Cruising the Scenic Icefields Parkway
The Icefields Parkway is a well-kept roadway that stretches 232km through the heart of the Canadian Rocky Mountain Parks World Heritage Site, passing through two national parks (Banff and Jasper) and providing a unique journey saturated with stunning landscape views of massive mountain ranges, flawless mountain lakes, and crisp, blue glaciers. With our GyPSy guide in our speakers, we set out early in the morning to make the most of the Canadian Rockies’ most famous drive.
We cruised by Hector Lake, Banff’s largest natural lake which abuts Crowfoot Mountain. This mountain hoists the Crowfoot Glacier once named for it’s three-toed appearance (however, one of those “toes” has since melted away). Next up was the beautiful Bow Lake and Bow Glacier which provided a pristine photo-op.
A bit further down the road, we pulled off for a stroll through snowy pines to the postcard-worthy Peyto Lake nestled in a deep glacial valley. This lake was named after the late “Wild Bill” Peyto, a quirky mountain man who became the first warden of Banff National Park.
We continued on past beauties like Mount Cephren which was named after the son of Cheops (the builder of one of Egypt’s great pyramids) since it resembles a pyramid. We stopped to snap a pic of the “Weeping Wall” which is a series of waterfalls on the broad side of Cirrus Mountain, making it look like it is crying a river of tears. In the winter, these waterfalls freeze making this a popular (and dangerous!) destination for ice climbers. We wound the “Big Bend” to climb the “Big Hill” (in our car of course) to get an impressive view of the Icefields Parkway winding through the valley below.
Each new bend in the road brought more staggering beauty; Hilda Peak being the next spectacular sight. Seeing as it was settled right next to Mount Athabasca, we knew we were approaching the famed Columbia Icefield which offers tourists the once-in-a-lifetime opportunity to walk (safely) on an ancient glacier! Having excitedly bought our tickets back in Banff, we couldn’t wait to go on both our Glacier Skywalk and Athabasca Glacier adventures!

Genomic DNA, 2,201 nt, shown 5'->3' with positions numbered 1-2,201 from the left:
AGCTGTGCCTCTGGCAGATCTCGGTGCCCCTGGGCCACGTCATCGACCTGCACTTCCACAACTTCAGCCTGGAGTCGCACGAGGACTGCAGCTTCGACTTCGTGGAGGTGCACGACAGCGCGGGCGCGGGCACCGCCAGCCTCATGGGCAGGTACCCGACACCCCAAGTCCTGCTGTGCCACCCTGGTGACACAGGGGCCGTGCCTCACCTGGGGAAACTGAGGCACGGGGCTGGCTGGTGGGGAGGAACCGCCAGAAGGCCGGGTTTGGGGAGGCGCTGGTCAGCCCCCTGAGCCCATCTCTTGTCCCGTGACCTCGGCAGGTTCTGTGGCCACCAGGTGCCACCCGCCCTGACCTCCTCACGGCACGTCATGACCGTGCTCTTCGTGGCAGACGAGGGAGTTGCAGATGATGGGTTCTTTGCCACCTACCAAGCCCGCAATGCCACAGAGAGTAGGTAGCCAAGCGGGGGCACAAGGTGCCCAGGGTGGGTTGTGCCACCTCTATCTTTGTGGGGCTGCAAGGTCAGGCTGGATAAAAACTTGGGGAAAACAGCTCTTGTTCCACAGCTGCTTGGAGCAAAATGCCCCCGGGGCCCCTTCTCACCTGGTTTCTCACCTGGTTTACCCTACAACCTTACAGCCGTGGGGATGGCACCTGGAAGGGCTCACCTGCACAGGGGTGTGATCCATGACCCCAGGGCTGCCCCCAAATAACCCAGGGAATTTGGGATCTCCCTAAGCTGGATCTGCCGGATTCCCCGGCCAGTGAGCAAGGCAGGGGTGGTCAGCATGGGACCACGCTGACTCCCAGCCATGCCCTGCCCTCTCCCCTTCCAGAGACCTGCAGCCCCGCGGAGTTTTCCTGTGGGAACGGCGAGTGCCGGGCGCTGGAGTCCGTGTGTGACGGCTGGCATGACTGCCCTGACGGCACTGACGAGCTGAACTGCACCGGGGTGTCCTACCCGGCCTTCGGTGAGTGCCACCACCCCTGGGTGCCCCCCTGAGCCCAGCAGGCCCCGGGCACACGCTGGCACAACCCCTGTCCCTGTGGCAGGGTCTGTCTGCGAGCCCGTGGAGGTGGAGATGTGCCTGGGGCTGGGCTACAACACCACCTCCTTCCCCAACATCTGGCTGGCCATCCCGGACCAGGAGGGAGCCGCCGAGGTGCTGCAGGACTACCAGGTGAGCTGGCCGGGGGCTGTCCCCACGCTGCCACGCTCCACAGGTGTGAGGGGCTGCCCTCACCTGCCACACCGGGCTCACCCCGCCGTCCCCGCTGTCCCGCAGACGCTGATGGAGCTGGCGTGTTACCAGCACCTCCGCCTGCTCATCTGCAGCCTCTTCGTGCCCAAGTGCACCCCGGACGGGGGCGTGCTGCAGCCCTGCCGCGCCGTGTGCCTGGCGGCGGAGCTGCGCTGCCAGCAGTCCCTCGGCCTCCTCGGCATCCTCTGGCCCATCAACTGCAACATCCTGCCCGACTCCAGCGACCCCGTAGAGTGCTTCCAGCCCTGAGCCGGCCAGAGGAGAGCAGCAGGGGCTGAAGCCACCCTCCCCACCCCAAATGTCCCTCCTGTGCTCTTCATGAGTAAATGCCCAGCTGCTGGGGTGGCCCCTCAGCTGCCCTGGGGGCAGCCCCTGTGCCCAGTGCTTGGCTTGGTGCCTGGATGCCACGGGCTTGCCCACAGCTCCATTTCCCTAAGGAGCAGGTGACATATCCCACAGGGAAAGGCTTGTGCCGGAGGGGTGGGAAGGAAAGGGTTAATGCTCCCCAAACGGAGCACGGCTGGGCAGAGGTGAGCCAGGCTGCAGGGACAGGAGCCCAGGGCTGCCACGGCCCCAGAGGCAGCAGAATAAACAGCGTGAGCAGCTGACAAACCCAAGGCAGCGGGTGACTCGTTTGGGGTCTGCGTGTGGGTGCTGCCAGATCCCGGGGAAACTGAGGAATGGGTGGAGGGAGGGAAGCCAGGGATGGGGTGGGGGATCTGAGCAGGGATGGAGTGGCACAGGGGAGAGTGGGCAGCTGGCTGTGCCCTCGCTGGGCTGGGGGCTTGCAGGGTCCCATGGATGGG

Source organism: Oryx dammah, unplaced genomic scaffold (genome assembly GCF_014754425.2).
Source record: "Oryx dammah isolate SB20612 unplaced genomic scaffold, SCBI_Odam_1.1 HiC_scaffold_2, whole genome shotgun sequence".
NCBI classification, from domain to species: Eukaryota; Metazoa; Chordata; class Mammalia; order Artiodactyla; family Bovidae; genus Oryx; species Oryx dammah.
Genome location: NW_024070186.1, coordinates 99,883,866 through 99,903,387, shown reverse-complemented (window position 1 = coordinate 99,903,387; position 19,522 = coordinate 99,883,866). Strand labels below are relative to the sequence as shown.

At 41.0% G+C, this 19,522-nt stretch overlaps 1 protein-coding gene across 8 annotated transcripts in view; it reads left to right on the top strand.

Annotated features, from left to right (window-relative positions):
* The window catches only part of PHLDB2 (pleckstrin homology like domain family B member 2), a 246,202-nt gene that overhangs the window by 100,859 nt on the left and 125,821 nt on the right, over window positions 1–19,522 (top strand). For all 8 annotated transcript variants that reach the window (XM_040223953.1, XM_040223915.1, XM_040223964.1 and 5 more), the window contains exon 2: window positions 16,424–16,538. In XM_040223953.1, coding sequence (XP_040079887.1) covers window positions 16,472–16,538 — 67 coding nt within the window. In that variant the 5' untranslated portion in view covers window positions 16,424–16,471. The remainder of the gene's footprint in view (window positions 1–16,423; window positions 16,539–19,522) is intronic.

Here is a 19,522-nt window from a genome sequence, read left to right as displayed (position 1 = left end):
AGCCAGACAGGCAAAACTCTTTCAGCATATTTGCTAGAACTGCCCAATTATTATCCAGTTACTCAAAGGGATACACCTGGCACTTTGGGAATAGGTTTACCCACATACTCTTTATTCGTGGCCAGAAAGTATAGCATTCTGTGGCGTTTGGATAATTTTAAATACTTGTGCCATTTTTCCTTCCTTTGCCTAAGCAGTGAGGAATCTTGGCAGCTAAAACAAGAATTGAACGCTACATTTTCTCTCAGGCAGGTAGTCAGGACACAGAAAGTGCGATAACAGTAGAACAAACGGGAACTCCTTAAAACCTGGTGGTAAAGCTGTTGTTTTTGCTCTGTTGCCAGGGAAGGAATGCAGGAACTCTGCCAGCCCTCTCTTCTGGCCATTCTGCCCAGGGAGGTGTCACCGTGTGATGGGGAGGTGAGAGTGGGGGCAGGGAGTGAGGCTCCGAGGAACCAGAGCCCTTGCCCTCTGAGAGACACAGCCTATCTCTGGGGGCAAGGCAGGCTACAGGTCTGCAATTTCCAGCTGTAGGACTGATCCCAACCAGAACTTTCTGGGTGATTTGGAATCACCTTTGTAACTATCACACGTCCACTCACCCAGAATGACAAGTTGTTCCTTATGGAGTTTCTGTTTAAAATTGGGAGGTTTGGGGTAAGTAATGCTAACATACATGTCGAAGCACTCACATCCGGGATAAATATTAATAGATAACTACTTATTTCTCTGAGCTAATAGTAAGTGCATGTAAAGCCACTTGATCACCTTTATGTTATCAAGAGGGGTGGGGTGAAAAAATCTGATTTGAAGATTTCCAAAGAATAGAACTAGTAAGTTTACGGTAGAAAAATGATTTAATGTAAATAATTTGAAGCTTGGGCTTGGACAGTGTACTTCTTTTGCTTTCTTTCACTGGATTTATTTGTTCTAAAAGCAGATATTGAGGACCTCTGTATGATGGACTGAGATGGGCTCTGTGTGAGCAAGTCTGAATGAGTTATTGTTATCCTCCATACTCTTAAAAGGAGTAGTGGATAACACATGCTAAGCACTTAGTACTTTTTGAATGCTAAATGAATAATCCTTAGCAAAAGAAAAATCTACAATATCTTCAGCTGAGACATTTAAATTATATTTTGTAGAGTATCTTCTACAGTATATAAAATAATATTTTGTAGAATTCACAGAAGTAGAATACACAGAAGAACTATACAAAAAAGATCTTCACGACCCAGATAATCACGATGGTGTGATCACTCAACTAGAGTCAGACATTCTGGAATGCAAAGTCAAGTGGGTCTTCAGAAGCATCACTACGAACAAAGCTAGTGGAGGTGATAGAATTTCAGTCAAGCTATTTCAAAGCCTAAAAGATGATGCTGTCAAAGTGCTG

The Glacier Skywalk is a relatively new attraction which offers a cliff-edge skywalk over 900 feet above the Sunwapta Valley floor. The last bit of the skywalk actually extends out above the valley and has a glass floor so you can see how terrifying high you are! They provided an informational audio tour along the walkway which added to this neat experience.
After a quick transfer of buses, we caught our tour onto the Athabasca Glacier via the famous Ice Explorer! The Athabasca Glacier is one of the eight massive glaciers fed by the Columbia Icefield. An icefield is like a giant frozen lake that (slowly) flows into the glaciers which are like the rivers. Although the Athabasca Glacier is a whopping 6km long and 1km wide (and as deep as the Eiffel Tower is tall!), it is actually retreating at a rate of 5 metres per year and has retreated a total of 1.5km in the last 125 years! We feel incredibly fortunate to have had this opportunity – glaciers are so beautiful and awesome! Our six-wheeled Ice Explorer dropped us off on the glacier to slip/slide around, throw snow balls and snap amazing photos.
As if that wasn’t enough beauty for one day, we continued along the Icefields Parkway and made a pitstop at the powerful Athabasca Falls. Although not particularly high, this waterfall actually carries the most water of any of Rocky Mountain rivers making it one of the most powerful waterfalls in the parks.
After the most fantastic day of sight-seeing, we finally made it to our campsite in Jasper National Park shortly after dusk.
Adam & Amanda